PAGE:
More than 60 New Paltz residents, students and local business owners packed New Paltz Town Hall on Friday, Nov. 2 to make their voices heard at the first public hearing for the proposed Park Point project.
Park Point — a 732-bed residential housing community that would be built on 42 acres of land adjacent to campus on State Route 32 — was debated by various community members at a scheduled New Paltz Planning Board meeting last week.
Proponents of the proposed complex cited the need for more student housing on campus, particularly to meet the needs of transfer students. According to a SUNY New Paltz press release, the completion of Park Point would allow approximately 60 percent of the college’s undergraduate body to have on-campus housing options. This would be an increase of 10 percent.
Others in the community brought up concerns ranging from the cost of living in the proposed apartment-style housing project to the impact the construction could have on the
SUNY New Paltz President Donald Christian spoke before the Planning Board in support of the Park Point project. Christian said the proposed housing would be a benefit for transfer students who are presently not guaranteed on-campus housing upon their acceptance to the college.
“We hear every year from prospective transfer students who come to New Paltz to visit and they come in tears when they learn we can’t provide apartment-style housing on campus,” Christian said. “It doesn’t escape our attention that almost every other four-year SUNY institution has on-campus apartments or townhouses for students, including some of our biggest competitors for students.”
Christian said the college partnered with Wilmorite, a private company based in Rochester, to develop the project because the state would not allow SUNY New Paltz to borrow the necessary funds to build housing while renovating the college’s existing residence halls.
“So our choice is very clear,” Christian said. “Develop this project with the partnership of the private developer or not do it at all.”
New Paltz Professor Gerald Benjamin also spoke in favor of the proposed complex. Benjamin said the objection to a private developer/manager was not sound for many reasons. One reason was the blurring of the distinction in higher education between public and private.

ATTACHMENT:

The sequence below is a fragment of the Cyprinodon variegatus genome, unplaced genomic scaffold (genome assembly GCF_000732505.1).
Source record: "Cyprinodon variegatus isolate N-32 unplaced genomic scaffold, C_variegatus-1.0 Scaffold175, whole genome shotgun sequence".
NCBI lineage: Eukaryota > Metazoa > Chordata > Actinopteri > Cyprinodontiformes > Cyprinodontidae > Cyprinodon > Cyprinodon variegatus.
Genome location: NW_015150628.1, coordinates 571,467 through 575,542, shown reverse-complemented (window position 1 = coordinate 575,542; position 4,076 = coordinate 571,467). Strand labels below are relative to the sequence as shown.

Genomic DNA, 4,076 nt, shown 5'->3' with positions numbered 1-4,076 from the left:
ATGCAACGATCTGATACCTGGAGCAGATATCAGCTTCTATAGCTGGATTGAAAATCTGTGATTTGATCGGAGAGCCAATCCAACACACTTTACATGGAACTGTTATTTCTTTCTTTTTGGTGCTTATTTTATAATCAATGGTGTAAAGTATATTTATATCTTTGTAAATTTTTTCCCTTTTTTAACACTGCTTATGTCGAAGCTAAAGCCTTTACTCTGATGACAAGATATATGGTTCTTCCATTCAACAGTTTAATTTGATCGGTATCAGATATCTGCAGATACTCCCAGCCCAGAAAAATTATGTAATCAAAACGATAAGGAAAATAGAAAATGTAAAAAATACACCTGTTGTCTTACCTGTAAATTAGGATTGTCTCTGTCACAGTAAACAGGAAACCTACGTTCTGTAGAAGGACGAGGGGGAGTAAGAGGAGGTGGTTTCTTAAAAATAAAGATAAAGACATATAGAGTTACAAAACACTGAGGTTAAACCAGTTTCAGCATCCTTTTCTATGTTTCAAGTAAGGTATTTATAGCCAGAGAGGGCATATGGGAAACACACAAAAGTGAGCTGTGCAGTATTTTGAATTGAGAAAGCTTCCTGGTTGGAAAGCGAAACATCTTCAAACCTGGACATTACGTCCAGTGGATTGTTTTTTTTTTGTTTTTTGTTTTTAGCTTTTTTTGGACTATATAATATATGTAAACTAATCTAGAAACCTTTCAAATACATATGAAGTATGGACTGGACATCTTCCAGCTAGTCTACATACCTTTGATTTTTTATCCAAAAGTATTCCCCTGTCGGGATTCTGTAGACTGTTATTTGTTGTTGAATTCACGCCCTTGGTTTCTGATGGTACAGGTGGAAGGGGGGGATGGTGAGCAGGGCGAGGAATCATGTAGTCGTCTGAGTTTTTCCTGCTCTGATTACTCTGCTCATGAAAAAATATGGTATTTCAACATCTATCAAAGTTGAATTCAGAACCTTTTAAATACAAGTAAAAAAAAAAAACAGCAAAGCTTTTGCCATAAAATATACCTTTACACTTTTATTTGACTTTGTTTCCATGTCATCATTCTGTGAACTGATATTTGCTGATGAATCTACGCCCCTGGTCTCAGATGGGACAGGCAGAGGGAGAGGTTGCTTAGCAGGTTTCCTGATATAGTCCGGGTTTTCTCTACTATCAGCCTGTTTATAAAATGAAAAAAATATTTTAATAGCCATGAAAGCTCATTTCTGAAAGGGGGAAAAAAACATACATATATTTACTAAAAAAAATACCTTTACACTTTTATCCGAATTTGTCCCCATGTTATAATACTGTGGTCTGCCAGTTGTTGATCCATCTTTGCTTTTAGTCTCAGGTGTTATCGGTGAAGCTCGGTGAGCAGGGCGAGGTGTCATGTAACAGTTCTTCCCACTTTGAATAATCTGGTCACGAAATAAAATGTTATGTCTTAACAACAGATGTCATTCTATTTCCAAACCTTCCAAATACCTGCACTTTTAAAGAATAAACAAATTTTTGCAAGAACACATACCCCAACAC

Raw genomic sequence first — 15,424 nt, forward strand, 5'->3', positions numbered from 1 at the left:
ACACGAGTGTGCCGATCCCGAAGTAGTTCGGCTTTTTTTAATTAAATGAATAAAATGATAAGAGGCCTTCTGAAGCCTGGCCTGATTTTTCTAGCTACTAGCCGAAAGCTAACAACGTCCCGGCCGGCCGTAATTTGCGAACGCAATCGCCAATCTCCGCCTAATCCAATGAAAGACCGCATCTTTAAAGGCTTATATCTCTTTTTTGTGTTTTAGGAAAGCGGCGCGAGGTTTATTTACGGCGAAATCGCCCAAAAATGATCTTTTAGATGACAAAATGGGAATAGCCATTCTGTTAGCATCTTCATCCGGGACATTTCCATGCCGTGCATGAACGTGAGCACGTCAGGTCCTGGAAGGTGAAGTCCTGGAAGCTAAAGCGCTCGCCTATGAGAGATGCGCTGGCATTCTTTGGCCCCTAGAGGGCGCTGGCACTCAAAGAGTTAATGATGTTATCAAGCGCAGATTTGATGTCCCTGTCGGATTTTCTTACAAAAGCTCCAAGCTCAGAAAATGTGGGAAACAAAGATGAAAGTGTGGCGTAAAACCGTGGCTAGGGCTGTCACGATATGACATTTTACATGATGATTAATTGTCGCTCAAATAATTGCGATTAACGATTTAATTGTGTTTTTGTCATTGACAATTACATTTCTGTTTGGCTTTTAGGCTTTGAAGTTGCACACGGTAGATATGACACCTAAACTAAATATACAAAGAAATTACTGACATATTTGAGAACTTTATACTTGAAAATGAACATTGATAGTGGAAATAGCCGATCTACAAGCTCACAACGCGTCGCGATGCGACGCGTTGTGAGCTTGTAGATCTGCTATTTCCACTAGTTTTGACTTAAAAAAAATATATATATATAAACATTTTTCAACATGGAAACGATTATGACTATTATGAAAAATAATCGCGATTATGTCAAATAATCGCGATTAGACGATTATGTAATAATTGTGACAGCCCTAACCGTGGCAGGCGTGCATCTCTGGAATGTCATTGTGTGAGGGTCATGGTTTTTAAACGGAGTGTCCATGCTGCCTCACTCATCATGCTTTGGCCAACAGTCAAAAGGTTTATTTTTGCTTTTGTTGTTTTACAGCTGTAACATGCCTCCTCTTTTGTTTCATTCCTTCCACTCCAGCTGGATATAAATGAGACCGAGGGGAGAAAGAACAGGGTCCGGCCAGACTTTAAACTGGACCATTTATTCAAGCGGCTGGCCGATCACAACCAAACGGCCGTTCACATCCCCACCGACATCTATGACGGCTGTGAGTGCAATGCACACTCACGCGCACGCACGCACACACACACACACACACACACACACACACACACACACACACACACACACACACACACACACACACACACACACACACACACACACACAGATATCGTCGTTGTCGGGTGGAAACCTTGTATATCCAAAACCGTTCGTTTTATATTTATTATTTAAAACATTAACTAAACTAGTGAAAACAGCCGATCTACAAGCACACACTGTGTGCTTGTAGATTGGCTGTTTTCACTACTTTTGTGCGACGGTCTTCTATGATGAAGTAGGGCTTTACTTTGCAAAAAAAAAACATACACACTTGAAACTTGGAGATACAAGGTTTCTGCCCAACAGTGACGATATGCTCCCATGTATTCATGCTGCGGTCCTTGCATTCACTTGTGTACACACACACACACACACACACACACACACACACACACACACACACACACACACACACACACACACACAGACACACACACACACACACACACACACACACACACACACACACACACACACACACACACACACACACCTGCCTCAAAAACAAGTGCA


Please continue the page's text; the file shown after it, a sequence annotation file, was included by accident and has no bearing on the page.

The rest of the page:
Benjamin said he believes the project should be slated for construction based on the fact that it would not increase the size of the college in a dramatic way and Wilmorite has a strong track record of catering to students needs.
“We’re not talking about building the college with more enrollments,” Benjamin said. “I’ve been here for almost three years in the planning stage, and going forward…I’m hard pressed to understand why this is such a controversial matter.”
However, several community members spoke against the project at the meeting on Friday.
Many of those opposed to the Park Point complex cited concerns about the impact the housing construction would have on the environment.
One commenter believed more tests of arsenic levels need to be done on the soil, while others brought up the fact that the land the project will be built on was covered in pesticides when it was an orchard.
Liz Clough, a fifth-year anthropology major, said she was particularly concerned with how environmentally friendly Park Point would be.
“As I have experienced with this campus as a whole, it’s easy to throw the term ‘green’ around and to still cut corners and not legitimately keep up to those standards,” Clough said.
According to SUNY New Paltz’s website, federally-regulated wetlands will be “preserved and enhanced” and no evidence of endangered species or critical habitat was found on the site.
Moving forward, the project will have another public hearing on Nov. 19 and written comments can be submitted to the Planning Board through that date.
The project would be built on acres owned by an affiliate of The New Paltz Foundation and would cost approximately $45-50 million to complete, according to the New Paltz press release.
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